In 1995 the Rome Statute of the International Criminal Court was written into Australian Law, and section 268.76 of the Australian Criminal Code 1995 defines “War crime – denying a fair trial“, where:
(1) A person (the perpetrator) commits an offence if: (a) the perpetrator deprives one or more persons of a fair and regular trial by denying to the person any of the judicial guarantees referred to in paragraph (b); and (b) the judicial guarantees are those defined in articles 84, 99 and 105 of the Third Geneva Convention and articles 66 and 71 of the Fourth Geneva Convention; and (c) the person or persons are protected under one or more of the Geneva Conventions or under Protocol I to the Geneva Conventions; and (d) the perpetrator knows of, or is reckless as to, the factual circumstances that establish that the person or persons are so protected; and (e) the perpetrator’s conduct takes place in the context of, and is associated with, an international armed conflict.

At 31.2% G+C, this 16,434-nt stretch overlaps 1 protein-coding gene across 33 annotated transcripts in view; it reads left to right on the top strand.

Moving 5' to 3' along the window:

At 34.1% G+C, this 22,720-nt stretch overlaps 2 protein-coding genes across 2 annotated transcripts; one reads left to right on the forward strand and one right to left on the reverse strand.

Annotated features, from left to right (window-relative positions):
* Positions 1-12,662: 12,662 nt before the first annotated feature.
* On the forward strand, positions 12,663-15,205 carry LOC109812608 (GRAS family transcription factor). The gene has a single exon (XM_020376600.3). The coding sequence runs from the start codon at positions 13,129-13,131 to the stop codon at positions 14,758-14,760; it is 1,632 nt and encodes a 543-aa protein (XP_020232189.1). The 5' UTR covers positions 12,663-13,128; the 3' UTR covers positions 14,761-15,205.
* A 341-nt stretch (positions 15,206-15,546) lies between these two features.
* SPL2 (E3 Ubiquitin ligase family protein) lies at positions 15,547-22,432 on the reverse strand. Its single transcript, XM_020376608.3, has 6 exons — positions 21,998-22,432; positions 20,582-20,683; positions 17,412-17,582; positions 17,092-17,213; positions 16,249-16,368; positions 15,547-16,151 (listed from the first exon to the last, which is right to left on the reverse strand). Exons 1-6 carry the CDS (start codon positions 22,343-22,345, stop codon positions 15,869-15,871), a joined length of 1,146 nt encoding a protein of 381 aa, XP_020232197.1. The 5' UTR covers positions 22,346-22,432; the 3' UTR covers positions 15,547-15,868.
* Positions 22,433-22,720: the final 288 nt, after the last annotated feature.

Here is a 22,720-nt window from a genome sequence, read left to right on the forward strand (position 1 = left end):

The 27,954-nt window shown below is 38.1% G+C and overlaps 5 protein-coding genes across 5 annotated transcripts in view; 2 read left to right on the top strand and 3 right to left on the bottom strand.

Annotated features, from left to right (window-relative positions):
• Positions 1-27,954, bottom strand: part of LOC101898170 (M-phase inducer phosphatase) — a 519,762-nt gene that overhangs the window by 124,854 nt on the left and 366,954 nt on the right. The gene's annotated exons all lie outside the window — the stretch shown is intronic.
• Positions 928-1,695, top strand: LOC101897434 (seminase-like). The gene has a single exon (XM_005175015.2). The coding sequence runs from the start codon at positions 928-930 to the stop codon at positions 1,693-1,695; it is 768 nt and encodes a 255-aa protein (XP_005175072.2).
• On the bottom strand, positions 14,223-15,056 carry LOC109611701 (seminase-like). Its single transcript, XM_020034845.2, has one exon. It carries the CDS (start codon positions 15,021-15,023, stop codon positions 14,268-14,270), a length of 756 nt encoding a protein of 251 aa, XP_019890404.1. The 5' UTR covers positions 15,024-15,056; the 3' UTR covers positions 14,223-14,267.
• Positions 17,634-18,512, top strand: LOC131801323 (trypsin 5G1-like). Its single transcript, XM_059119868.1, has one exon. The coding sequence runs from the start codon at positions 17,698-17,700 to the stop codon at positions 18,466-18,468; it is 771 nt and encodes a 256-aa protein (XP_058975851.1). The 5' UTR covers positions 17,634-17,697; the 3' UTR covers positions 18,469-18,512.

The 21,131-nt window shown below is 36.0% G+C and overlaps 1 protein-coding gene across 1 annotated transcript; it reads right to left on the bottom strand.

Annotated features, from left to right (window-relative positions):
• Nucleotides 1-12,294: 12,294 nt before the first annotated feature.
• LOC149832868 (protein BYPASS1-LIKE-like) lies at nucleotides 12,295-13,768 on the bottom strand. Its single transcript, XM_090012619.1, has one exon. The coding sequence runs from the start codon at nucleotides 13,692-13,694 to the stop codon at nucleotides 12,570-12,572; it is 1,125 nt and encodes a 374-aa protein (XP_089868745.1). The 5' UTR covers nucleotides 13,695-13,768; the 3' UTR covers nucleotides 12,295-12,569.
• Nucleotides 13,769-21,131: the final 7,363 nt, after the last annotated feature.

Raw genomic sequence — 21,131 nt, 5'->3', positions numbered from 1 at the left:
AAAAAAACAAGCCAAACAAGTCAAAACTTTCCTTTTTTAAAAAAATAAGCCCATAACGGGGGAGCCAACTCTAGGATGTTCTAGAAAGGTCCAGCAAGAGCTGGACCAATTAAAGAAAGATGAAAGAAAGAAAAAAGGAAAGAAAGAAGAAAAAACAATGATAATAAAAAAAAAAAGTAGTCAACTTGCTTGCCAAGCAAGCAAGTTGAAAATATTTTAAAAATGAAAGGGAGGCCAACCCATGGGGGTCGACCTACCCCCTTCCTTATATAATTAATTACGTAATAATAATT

The penalty for such a war crime is 10 years imprisonment.
In November 2006 a panel of lawyers 1)
Further, the Replacement Military Commission will contravene the standards for a fair trial under Australian law provided for in the Australian Criminal Code, and counselling or urging a trial to take place before any such Military Commission with the requisite knowledge and intention would constitute a war crime under Division 268 of the Code.
This opinion was delivered by the Law Council of Australia to the Attorney General, Philip Ruddock, to inform him of the nature of the crime that was being committed by the government. To date no action to rectify this appears to have been taken.
Thanks to Tim for the pointer to the letter to the editor of The Age newspaper from one of the reports authors, the Hon Alastair Nicholson AO RFD QC, former Chief Justice of the Family Court of Australia and former Judge Advocate General of the Australian Defence Force.